2 Themes Helping Define the Future of Professional Development

Training professionals now have an opportunity to reconsider how they might aid learners in achieving their career goals.

In today’s jobs landscape, it is essential that workers are provided avenues for career growth through continuous learning opportunities, such as upskilling and reskilling. In fact, the entire learning and development ecosystem is holistically supported by these initiatives. On the one hand, workers are able to prepare themselves for upward mobility in their careers and can market themselves via the digital credentials and certifications they receive during continuous learning courses. In tandem, businesses receive immediate value from workers prepared to tackle more advanced work, and professional associations and training providers receive a steady stream of revenue from learners who recognize the value in reskilling themselves.

Delivering value to learners who want to up-level their careers is worthy of a closer look as we see further shifts in the labor market and trends in professional development. A few key changes to the infrastructure of the jobs market are driving a need for training professionals to re-think their upskilling offerings – from an increase in specializations to more competition between job seekers – these ideas are worth exploring and understanding in detail in order to define the future of professional development.

Why specialization is at the crux of skills development and employee retention

A number of things drive the increased need for specialized skills and credentials, but most notably due to the effects on the workforce caused by digital transformation. The introduction of cutting-edge technologies to the workplace – think things such as artificial intelligence, machine learning, and deep tech – has led to the very real threat that workers, if they are not properly skilled, could have their jobs either replaced directly by technology or usurped by workers who are more equipped to interact and work with advanced technologies in their day-to-day responsibilities.

On the surface, yes, this might sound like a bad sci-fi film, but in reality, the way workers revamp their skills and specializations has changed after the advent of these types of technologies. Specialized training leads the way here, with learners creating highly-targeted career pathing plans for themselves to help reinforce their value to employers. By stacking professional development courses to learn proficiencies with advanced technologies, learners everywhere can set themselves up for more sustainable, future-proofed career growth.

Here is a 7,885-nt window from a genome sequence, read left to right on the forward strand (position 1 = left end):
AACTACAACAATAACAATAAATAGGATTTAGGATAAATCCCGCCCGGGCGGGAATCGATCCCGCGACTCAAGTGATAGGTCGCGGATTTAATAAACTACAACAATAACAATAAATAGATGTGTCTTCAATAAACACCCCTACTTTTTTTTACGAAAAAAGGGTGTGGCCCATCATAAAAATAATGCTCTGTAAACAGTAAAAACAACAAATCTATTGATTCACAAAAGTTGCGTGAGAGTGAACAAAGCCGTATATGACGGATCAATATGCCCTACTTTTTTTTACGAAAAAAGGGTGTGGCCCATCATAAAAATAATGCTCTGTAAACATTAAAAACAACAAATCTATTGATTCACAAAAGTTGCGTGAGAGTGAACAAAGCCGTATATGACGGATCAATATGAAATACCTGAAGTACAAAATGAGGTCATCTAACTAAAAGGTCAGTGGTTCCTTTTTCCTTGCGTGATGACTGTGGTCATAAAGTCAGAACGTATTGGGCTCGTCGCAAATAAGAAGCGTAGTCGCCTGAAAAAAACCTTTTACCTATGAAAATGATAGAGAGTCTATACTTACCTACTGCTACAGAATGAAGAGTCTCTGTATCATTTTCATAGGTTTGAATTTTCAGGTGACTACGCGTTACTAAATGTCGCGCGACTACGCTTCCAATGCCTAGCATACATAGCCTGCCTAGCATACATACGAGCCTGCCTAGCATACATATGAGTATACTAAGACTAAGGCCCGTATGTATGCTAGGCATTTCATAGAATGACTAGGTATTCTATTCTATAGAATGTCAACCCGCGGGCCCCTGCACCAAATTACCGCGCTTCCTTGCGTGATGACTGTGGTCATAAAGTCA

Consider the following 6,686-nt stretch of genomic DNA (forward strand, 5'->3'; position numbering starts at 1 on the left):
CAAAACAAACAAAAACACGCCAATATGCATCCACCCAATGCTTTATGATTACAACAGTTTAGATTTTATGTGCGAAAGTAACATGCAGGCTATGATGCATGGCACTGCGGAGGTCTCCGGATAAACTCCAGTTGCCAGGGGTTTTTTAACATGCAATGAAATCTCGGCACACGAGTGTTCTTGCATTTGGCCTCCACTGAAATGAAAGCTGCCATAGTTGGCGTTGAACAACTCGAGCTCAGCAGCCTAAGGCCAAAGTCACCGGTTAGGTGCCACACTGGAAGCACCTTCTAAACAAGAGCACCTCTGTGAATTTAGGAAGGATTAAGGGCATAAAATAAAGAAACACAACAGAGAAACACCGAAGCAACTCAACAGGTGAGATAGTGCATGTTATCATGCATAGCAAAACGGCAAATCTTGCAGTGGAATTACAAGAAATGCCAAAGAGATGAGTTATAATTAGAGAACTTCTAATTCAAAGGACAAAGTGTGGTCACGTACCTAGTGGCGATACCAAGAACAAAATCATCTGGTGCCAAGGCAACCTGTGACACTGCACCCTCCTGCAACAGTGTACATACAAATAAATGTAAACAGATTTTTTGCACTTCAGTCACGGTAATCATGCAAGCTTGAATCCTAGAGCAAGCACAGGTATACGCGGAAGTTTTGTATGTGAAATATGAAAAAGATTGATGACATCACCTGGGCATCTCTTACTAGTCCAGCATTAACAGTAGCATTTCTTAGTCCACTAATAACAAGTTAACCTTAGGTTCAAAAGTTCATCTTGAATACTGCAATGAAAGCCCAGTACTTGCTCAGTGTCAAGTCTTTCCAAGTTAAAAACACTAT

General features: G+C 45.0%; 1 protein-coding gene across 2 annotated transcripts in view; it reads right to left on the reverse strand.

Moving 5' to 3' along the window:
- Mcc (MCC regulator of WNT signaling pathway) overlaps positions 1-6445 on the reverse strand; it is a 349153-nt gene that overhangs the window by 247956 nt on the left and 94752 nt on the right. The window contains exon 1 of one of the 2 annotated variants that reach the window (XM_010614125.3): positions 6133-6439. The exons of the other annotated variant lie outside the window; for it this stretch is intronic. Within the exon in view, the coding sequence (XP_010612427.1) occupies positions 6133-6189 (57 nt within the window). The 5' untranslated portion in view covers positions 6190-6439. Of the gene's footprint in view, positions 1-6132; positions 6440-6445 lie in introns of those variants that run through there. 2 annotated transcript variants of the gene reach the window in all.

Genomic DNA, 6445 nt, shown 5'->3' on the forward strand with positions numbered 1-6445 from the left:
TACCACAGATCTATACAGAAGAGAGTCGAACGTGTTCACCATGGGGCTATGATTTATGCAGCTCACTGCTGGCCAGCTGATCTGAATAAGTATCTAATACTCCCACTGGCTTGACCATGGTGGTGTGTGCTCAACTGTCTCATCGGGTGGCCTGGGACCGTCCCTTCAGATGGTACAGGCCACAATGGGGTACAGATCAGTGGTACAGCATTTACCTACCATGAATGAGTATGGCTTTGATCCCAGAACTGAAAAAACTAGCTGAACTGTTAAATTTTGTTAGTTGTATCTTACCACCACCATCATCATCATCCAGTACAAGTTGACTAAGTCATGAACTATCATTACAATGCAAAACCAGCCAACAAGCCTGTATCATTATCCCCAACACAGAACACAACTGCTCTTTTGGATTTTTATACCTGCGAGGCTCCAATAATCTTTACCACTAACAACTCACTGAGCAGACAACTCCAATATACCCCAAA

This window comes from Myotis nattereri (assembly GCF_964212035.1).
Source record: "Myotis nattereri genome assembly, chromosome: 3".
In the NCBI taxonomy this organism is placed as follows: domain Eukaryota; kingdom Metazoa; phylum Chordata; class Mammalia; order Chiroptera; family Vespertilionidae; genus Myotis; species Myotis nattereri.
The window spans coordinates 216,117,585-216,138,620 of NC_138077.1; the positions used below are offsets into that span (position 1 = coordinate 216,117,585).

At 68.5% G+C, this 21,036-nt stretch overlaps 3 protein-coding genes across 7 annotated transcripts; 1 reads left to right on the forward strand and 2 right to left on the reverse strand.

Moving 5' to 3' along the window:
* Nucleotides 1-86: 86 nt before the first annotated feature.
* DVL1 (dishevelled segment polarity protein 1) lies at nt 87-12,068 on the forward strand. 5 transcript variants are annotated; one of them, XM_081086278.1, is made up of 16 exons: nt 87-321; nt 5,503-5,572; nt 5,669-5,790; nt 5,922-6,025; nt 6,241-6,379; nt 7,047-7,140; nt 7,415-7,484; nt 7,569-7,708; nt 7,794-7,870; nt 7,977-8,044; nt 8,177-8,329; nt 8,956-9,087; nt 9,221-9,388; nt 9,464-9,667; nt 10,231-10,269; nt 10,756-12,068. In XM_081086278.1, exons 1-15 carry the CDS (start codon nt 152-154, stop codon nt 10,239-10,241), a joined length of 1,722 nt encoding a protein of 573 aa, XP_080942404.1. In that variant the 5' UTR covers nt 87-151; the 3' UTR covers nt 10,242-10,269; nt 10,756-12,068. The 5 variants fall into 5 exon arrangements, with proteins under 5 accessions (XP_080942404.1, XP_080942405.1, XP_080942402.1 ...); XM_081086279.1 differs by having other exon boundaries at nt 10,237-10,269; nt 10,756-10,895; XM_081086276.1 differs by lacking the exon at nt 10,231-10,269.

What, then, does this mean for the training industry? Organizations and businesses that offer reskilling programs must adapt to the ongoing tech boom with more personalized, targeted credentialing options. By customizing each learning pathway to the specific student or worker, revamped skills development programs will resonate more strongly with individuals, further incentivizing them to invest in development courses to prepare them for future career growth.

Shifting labor markets bring increased demand for training programs

Similar to how digital transformation is creating a more competitive professional training market, the ever-evolving labor market is shaped by factors often out of individual employees’ control. As we saw from big tech labor cuts last year, the ups and downs of the market make it imperative for workers to be prepared to show their mettle.

Whether the job market is hot or cold does not matter – learners will be incentivized to grow their careers to respond to shifting labor trends either way. In a so-called “buyers market,” where workers hold the power and job openings are high, they can use their expanded skills portfolios to push for higher compensation more senior roles, and even move to other jobs where they feel more valued and better cared for.

What training professionals can do to help

Training professionals now have an opportunity to reconsider how they might aid learners in achieving their career goals. To help with this, these practitioners should consider their programs’ cost-effectiveness and time efficiency. As competition for jobs increases, workers and learners will prioritize options that can be done at fractions of the cost and time of traditional learning and development courses.

Not only should these programs be cost-effective and time-friendly, but they must also show clear returns on investments for learners. Continuing education and learning programs that show clear, measurable ROI will incentivize learners to choose their programs over a competitor’s. When economic stakes are this high, people will not jump into courses if they do not feel confident about upfront costs, time spent in order to realize achievement, and the return on their investment.

However, return on investment, both in time and money, is just part of the equation. What learners want – and frankly, need – is a clear pathway that helps define a pathway to successful career development. These pathways, which can be marked by different “checkpoints,” help learners visualize what success looks like when reskilling or upskilling themselves. This can also be achieved by adding stackable micro-credentials that build off of each other along the learner’s pathway, offering another real-life, tangible asset that demonstrates their value to the corporate world. 

We now know how vital it is for training organizations to create affordable programs and specialized, targeted credentials to help engage learners. As we head into an era of continued innovation, creating specialized and technologically relevant courses will be vital in preparing the workforce of tomorrow for sustained success and growth.

Danny King
Danny King is the Chief Executive Officer at Accredible.